“The empirical evidence suggests that a number of macroeconomic factors predict a debt crisis and the entry into a debt crisis. Measures of debt “solvency” matter: high levels of foreign debt (relative to a measure of the ability to pay, such as GDP) increase the probability of a default and entry into default. Measures of illiquidity, particularly short-term debt (relative to foreign reserves), and measures of debt servicing obligations also matter in predicting debt crises, consistent with the view that some recent crises had to do with illiquidity and/or the interaction of illiquidity and insolvency.Another line of research comes from Carmen Reinhart and Kenneth Rogoff. They have several relevant works, including This Time is Different: Eight Centuries of Financial Crises.
Other macroeconomic variables suggested from the analytical literature on debt sustainability also significantly matter for predicting debt crises: low GDP growth; current account imbalances; low trade openness; tight liquidity and monetary conditions in the Group of seven countries; monetary mismanagement (in the form of high inflation); policy uncertainty (in the form of high volatility of inflation); and political uncertainty leading to economic uncertainty (years of presidential elections).”
“We find that serial default is a nearly universal phenomenon as countries struggle to transform themselves from emerging markets to advanced economies. Major default episodes are typically spaced some years (or decades) apart, creating an illusion that “this time is different” among policymakers and investors. A recent example of the “this time is different” syndrome is the false belief that domestic debt is a novel feature of the modern financial landscape. We also confirm that crises frequently emanate from the financial centers with transmission through interest rate shocks and commodity price collapses.”Eight Centuries of Financial Crises also contains quite a bit of data on inflation, which the authors view as a second way to default (if the bonds are denominated in the issuer’s native currency), and exchange rate problems.
Historically, we will see that the average percent of sovereigns in default or restructuring have sometimes been quite large (source: Eight Centuries of Financial Crises, page 4).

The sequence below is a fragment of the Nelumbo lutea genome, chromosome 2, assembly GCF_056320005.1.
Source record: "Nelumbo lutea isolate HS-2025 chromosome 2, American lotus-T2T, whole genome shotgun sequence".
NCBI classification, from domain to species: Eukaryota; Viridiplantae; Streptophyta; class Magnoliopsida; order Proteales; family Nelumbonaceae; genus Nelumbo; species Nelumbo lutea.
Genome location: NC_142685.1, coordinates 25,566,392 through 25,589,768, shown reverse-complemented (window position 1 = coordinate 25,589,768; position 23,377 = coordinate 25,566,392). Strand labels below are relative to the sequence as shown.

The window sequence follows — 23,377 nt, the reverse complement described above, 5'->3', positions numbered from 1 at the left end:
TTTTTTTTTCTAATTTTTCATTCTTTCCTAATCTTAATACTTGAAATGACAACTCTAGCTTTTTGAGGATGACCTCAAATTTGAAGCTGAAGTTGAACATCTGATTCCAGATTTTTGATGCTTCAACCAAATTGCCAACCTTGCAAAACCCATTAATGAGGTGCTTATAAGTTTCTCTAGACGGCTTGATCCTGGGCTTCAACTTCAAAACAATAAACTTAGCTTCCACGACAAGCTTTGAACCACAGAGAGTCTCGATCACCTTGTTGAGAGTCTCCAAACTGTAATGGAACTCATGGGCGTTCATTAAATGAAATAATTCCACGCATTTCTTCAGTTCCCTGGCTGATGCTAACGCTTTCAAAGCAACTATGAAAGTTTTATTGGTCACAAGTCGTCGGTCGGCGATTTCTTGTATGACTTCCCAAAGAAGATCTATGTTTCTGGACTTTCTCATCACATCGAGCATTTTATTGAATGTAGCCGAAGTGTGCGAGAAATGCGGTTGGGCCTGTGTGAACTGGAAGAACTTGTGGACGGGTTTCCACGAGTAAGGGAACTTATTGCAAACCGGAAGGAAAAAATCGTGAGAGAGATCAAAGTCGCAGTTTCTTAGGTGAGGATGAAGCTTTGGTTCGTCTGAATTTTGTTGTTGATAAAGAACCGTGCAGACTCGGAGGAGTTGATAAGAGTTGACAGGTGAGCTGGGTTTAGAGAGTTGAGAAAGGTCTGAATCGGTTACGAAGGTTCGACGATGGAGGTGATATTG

Rogoff also has analysis of what happens with high debt levels when there is not default. Some readers will enjoy their paper from early 2008, “Is the 2007 U.S. Sub-Prime Financial Crisis So Different?”
We will revisit both sets of authors when looking at the indirect effects of default later in the series. Numerous posters have mentioned Rogoff research showing a possible dropoff in growth above a threshold of 90% debt to GDP (CR Note: this level is disputed).
CR Note: This is from "Some investor guy". Over the next week or so, some investor guy will address several questions: What are market estimates of the probabilities of default? What are total estimated losses on sovereign bonds due to default? What happens if things go really badly and what are the indirect effects of default?
Coming Monday: Part 3. What are the Market Estimates of the Probabilities of Default?
• Part 1: How Large is the Outstanding Value of Sovereign Bonds?
• Part 2. How Often Have Sovereign Countries Defaulted in the Past?
• Part 2B: More on Historic Sovereign Default Research
• Part 3. What are the Market Estimates of the Probabilities of Default?
• Part 4. What are Total Estimated Losses on Sovereign Bonds Due to Default?
• Part 5A. What Happens If Things Go Really Badly? $15 Trillion of Sovereign Debt in Default
• Part 5B. Part 5B. What Happens If Things Go Really Badly? More Things Can Go Badly: Credit Default Swaps, Interest Swaps and Options, Foreign Exchange
• Part 5C. Some Policy Options, Good and Bad
• Part 5D. European Banks, What if Things Go Really Badly?